Three Steps to Improve Productivity

David Upton

Many mine sites are performing significantly below their potential.

What we have observed is that those experiencing poor performance often think investing capital in technology or equipment is the solution. But they haven’t addressed the variability causing the poor performance, so they expand the operating envelope without solving the underlying problem.

David Upton was an Associate Professor of Technology and Operations Management at Harvard when he published a paper called ‘Mechanisms for Building and Sustaining Operations Improvement‘ which proposes:

The first thing to do is reduce variability within your operating envelope to improve average output. Then optimise processes to move performance up, maintaining the same disciplines to run the site with the same variability profile at a higher rate. Once the site hits a constraint, you can then look at capital investments to break the constraint to increase capacity to full potential.

David Upton
1. Get control to eliminate variability
2. Optimise processes
3. Increase capacity with capital projects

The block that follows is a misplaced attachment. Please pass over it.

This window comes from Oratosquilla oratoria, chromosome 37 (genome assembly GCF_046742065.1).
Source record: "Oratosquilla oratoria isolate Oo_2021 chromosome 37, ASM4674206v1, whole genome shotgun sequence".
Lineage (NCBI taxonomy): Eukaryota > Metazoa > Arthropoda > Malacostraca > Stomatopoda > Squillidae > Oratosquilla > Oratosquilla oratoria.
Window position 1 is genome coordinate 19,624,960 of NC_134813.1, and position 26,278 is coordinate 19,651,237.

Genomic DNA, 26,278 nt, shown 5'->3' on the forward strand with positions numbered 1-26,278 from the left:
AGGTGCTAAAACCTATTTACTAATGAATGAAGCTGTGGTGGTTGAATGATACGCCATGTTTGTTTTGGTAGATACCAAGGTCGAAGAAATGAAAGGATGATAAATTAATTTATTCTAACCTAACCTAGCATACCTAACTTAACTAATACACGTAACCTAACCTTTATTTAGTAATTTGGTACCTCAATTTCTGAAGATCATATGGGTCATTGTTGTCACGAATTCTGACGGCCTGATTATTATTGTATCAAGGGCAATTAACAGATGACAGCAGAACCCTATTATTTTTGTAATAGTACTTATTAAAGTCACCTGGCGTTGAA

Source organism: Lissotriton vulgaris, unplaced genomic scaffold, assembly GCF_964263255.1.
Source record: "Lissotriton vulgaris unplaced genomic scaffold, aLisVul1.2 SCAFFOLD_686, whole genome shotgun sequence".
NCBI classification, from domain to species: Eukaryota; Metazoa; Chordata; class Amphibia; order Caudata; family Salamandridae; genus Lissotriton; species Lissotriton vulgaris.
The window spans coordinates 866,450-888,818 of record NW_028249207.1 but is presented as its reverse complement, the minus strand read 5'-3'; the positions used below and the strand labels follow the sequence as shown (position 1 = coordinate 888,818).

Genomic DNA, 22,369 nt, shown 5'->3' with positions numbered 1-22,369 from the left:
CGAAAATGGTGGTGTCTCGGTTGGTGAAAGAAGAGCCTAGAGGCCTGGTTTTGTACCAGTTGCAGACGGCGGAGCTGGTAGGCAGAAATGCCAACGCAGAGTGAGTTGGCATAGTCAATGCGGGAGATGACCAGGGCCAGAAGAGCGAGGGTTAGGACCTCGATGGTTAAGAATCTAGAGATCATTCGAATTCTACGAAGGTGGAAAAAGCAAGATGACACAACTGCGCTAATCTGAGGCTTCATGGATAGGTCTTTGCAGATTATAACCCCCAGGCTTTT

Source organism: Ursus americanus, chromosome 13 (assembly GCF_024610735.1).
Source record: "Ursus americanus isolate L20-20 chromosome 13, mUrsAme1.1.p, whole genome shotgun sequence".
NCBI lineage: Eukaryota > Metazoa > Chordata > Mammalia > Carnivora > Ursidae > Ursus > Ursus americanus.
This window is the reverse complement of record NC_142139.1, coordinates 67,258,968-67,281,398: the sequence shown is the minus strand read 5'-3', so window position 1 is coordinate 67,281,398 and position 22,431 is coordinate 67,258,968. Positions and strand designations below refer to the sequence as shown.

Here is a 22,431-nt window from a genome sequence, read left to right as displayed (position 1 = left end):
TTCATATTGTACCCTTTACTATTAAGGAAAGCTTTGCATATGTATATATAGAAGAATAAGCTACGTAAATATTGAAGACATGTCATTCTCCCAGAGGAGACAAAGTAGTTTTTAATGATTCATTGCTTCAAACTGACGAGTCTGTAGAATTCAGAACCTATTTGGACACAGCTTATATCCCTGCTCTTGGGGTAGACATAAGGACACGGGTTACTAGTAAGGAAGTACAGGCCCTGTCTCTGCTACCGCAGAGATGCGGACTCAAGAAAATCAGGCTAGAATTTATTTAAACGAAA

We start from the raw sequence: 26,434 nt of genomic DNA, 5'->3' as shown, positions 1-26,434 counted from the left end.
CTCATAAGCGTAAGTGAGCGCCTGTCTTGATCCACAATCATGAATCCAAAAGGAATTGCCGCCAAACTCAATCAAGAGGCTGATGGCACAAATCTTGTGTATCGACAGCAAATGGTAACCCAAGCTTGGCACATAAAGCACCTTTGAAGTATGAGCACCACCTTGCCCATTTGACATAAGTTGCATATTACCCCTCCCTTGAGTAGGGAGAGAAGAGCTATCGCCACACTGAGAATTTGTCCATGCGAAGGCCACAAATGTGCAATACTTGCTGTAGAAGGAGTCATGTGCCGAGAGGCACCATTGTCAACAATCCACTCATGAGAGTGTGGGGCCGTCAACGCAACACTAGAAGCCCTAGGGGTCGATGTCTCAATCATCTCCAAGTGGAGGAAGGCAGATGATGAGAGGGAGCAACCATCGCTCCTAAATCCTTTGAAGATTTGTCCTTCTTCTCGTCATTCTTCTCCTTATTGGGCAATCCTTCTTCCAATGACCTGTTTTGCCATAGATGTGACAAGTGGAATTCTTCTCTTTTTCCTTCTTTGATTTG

Step 1. Get control to reduce variability

The first serious leap in productivity should come from eliminating day-to-day variability by ensuring that frontline teams have a well thought out plan to execute each shift. This is how Commit Works creates rapid, sustainable improvements in productivity, cost and safety.

Step 2. Optimise and improve processes

After you have successfully reduced variability, it’s time to build upon this and look at how you can improve further. This is when you might engage consultants to help, adjust shifts, modify equipment and make other changes to achieve even better results.

Step 3. Invest capital to increase capacity

After processes across the site have been streamlined, it’s time to leverage these positive changes. The final step of deploying capital allows your site to reach full potential – however it is vital that this final step is taken after the operation is running smoothly.